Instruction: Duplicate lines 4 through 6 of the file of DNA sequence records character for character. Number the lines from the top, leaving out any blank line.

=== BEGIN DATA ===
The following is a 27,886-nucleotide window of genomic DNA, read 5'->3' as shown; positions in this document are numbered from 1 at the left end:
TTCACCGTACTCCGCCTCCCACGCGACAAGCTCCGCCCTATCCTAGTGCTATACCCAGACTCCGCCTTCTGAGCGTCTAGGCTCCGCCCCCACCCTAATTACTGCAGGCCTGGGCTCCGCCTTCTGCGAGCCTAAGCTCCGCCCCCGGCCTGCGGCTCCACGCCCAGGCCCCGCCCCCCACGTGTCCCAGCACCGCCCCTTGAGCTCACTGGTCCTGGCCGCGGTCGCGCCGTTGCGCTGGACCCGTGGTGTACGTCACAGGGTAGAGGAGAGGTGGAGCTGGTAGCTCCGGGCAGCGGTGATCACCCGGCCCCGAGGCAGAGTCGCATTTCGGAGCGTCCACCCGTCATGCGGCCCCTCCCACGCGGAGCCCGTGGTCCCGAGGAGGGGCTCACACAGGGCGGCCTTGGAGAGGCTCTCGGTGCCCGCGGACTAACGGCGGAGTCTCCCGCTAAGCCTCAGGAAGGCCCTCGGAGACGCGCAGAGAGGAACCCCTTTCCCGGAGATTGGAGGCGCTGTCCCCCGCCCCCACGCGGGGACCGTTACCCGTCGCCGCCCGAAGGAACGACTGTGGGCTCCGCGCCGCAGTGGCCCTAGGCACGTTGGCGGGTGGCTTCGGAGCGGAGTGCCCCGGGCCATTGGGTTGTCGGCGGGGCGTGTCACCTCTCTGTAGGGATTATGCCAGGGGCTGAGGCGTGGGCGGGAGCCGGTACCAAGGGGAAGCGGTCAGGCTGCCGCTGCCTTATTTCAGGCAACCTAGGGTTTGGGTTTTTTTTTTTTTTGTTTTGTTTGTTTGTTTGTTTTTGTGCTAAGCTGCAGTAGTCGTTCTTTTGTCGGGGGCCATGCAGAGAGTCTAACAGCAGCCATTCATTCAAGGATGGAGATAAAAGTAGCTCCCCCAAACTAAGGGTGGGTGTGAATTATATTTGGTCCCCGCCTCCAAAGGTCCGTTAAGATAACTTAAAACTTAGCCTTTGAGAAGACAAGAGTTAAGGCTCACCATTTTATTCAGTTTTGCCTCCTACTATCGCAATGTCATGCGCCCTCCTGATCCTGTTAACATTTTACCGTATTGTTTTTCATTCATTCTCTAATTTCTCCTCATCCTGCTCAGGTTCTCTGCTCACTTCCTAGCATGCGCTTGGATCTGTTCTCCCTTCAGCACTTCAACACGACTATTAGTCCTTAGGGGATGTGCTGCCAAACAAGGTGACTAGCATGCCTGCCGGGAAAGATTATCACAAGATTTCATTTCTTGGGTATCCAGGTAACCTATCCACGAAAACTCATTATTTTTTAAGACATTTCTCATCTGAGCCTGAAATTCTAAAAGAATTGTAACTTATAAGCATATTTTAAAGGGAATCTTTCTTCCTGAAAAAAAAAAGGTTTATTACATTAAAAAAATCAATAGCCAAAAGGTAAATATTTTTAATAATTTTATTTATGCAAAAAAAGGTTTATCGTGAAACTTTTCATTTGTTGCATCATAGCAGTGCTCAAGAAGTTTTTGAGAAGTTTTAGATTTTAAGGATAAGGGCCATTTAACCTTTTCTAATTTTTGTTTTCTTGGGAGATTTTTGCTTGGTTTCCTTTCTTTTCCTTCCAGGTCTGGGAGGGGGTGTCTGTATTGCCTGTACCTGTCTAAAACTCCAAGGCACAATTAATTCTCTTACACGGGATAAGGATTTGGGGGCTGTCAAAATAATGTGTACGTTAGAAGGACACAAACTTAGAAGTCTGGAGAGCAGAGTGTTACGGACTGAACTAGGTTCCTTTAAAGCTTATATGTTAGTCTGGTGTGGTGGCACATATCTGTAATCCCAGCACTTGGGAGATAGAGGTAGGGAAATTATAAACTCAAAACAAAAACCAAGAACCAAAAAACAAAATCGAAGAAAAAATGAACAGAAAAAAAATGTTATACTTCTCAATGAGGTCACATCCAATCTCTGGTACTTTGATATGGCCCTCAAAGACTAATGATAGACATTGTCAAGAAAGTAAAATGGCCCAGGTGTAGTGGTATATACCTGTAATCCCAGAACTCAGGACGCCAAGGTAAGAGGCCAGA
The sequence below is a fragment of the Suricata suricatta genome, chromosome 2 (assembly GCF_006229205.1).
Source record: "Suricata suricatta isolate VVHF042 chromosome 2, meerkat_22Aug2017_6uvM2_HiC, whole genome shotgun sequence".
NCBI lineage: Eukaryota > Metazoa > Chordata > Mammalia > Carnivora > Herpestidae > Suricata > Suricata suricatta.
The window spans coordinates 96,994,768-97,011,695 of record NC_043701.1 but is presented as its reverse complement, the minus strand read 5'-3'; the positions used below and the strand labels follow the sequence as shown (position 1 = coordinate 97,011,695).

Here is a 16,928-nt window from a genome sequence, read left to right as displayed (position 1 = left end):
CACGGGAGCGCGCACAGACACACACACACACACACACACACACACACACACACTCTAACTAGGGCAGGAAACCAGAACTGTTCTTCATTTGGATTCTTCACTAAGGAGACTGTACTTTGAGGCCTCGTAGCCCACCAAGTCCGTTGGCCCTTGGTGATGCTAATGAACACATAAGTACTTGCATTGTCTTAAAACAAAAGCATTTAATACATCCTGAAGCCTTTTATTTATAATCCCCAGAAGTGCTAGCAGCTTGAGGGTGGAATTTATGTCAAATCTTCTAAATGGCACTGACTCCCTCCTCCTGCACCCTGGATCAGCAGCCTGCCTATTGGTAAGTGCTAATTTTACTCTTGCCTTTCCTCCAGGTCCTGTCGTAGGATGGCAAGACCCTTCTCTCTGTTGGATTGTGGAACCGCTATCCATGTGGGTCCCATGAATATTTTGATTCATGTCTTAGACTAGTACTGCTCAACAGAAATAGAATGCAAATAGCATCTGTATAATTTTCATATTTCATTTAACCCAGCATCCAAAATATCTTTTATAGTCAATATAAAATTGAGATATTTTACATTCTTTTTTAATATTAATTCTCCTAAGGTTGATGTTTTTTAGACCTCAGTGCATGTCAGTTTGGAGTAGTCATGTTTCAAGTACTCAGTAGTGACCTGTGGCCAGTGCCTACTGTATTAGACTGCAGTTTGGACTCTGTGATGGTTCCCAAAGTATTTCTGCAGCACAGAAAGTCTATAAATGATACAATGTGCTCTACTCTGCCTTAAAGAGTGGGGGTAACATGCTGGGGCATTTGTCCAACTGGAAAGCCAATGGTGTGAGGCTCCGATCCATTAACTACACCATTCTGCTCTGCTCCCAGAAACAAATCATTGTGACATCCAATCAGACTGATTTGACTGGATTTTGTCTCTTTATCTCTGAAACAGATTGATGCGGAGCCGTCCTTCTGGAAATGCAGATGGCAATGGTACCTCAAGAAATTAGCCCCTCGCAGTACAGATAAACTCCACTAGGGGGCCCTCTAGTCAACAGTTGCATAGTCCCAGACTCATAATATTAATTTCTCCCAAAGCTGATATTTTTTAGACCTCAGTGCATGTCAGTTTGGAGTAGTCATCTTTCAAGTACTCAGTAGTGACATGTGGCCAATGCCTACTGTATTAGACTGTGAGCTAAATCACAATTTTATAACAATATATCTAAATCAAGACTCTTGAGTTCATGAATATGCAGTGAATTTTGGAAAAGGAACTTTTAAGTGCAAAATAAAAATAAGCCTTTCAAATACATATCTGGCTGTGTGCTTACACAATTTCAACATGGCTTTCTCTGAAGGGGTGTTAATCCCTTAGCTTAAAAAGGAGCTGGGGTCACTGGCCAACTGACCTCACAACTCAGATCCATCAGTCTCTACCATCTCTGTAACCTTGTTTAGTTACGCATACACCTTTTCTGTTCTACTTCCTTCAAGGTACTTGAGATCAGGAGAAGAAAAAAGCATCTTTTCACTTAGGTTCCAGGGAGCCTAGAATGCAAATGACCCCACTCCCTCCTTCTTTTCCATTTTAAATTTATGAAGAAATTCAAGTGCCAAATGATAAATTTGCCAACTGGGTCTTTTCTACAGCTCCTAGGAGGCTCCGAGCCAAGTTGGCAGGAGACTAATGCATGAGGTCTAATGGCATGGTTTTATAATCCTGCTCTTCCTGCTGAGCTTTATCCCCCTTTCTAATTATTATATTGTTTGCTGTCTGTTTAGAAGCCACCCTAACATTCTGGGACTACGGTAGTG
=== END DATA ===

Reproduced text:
Source record: "Suricata suricatta isolate VVHF042 chromosome 2, meerkat_22Aug2017_6uvM2_HiC, whole genome shotgun sequence".
NCBI lineage: Eukaryota > Metazoa > Chordata > Mammalia > Carnivora > Herpestidae > Suricata > Suricata suricatta.
The window spans coordinates 96,994,768-97,011,695 of record NC_043701.1 but is presented as its reverse complement, the minus strand read 5'-3'; the positions used below and the strand labels follow the sequence as shown (position 1 = coordinate 97,011,695).